Lake Tanganyika boasts over 350 species of fish of which most are endemic. Like Lake Malawi, Lake Tanganyika is extremely old, and the combination of its age and ecological isolation has led to the evolution of unique fish populations. Since new species are being discovered continually in these remarkable lakes, it is difficult to determine which has the highest diversity, but they at least share the distinction of being the top two lakes in the world in terms of biodiversity, whilst Lake Tanganyika has the highest proportion of endemicity, concentrated mainly in the Zambian waters of the lake.
The Lake Tanganyika Biodiversity Project has been set up to ensure that its biological diversity is maintained. The aim of the project is to produce an effective and sustainable system for managing and conserving the biodiversity of Lake Tanganyika. As Lake Tanganyika is a border for four countries Zambia, Burundi, Democratic Republic of Congo- the success of the project will depend on how well these countries work together. The project which began in 1995 comes to an end in the year 2000 and is funded by the Global Environmental Facility through United Nations Development Programme (UNDP).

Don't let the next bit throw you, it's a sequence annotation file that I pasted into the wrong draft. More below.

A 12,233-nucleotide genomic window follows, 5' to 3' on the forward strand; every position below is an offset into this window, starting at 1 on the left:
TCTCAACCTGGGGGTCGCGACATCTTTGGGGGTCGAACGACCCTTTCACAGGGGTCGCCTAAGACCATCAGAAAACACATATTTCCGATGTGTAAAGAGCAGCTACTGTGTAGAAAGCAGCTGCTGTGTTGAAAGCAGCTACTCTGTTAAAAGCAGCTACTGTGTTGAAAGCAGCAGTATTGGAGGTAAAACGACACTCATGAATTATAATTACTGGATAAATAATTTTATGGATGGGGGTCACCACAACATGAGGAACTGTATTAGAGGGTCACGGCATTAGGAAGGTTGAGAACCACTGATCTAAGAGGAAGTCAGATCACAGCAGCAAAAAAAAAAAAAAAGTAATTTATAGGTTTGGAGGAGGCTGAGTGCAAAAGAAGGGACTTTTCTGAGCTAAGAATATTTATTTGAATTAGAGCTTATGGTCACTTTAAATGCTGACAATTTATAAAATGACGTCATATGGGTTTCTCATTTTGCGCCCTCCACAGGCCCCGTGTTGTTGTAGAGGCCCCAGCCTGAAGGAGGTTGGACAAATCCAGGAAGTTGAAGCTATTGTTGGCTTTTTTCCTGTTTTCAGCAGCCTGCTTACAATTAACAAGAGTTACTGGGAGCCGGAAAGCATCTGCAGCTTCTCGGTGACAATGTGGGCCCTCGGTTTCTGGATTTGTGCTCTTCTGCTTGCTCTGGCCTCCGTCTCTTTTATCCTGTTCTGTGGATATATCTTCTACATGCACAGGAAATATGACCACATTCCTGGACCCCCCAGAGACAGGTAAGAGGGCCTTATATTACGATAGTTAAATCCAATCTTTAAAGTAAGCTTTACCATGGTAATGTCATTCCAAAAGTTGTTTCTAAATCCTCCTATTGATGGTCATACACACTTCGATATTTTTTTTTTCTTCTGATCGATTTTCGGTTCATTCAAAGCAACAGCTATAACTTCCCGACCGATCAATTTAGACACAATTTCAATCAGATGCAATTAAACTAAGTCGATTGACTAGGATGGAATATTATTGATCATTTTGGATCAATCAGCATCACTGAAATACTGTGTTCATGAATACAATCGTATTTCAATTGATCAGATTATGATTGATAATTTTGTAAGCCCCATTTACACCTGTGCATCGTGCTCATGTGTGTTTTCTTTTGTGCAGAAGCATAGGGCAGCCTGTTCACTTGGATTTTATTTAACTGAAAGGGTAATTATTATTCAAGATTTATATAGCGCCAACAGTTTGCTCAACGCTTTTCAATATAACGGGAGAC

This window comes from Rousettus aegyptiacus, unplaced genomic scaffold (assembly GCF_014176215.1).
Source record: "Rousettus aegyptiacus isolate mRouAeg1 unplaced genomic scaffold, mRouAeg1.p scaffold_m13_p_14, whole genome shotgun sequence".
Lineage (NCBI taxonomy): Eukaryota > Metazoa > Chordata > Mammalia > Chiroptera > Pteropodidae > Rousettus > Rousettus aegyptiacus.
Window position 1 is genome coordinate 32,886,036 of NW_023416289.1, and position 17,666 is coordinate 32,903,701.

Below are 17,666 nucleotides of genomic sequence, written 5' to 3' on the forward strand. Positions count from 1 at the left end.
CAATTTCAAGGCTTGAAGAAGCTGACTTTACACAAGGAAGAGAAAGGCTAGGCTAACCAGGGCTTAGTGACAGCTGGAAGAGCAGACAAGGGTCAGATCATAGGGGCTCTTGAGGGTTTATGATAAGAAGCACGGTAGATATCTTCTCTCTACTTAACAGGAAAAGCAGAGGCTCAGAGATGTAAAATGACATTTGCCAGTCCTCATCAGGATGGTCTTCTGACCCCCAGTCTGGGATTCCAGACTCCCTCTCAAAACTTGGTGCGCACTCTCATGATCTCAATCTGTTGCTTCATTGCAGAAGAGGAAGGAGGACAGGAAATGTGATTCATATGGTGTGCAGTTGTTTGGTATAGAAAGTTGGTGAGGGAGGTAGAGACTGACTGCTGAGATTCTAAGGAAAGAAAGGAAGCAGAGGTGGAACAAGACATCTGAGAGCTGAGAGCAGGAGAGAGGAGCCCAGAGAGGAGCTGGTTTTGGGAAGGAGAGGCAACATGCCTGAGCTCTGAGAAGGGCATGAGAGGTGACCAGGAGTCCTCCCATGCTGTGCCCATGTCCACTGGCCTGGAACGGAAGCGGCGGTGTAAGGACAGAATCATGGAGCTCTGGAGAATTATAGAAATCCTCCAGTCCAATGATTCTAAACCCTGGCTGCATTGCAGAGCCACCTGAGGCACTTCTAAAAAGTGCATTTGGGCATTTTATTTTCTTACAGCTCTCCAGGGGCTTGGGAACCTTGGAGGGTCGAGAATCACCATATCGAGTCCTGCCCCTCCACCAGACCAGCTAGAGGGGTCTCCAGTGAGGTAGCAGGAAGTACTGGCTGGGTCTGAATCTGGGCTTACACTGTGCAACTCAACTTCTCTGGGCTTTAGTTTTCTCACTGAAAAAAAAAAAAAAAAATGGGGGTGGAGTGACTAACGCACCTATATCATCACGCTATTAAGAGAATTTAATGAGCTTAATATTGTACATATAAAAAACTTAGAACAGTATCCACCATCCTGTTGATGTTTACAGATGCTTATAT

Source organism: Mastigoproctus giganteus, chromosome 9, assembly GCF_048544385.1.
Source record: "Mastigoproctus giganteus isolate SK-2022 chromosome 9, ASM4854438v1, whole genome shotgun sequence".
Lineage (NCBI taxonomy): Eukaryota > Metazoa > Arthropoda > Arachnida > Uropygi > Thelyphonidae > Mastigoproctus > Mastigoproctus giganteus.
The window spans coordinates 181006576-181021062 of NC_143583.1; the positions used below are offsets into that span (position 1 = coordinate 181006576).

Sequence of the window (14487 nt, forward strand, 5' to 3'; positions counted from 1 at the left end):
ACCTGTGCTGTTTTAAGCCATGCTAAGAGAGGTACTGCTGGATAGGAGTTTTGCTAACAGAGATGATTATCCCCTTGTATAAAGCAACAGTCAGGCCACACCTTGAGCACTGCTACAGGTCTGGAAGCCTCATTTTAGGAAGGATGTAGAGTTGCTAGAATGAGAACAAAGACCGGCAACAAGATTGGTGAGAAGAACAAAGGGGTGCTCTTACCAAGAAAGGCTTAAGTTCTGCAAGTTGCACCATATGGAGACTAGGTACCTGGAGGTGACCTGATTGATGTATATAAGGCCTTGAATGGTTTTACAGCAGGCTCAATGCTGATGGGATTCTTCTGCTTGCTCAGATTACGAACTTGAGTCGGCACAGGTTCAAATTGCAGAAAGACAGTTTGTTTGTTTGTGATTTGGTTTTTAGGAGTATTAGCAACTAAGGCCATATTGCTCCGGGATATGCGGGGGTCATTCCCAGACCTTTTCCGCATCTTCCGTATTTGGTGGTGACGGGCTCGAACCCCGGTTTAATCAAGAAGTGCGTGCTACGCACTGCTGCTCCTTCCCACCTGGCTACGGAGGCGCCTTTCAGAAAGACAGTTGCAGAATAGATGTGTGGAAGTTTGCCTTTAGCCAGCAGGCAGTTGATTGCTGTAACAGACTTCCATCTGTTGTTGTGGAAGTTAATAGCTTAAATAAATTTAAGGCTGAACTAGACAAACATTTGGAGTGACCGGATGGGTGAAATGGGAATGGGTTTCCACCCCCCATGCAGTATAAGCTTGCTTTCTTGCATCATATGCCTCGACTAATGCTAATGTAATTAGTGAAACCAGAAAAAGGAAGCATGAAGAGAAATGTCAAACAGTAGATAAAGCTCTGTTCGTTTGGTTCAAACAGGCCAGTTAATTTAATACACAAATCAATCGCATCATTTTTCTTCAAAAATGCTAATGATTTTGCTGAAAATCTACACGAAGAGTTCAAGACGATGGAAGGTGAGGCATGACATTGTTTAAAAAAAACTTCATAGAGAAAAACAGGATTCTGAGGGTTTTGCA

Species of particular note include the Giant Nile Perch (Lates angustifrons) and Small Nile Perch (Luciolates stappersii) which are important commercial and sports fishing (that is angling) species, Goliath Tiger (Hydrocynus goliath) and the English Fish or Lake Tanganyika yellow-belly (Boulengerochromis microlepis) which are important angling species (the latter being especially prized for its good eating), the Kapenta (Limnothrissa miodon) which is an important source of fish-protein in Zambia, the rare Bichir (Polypterus congicus), and a great variety of endemic Cichlids.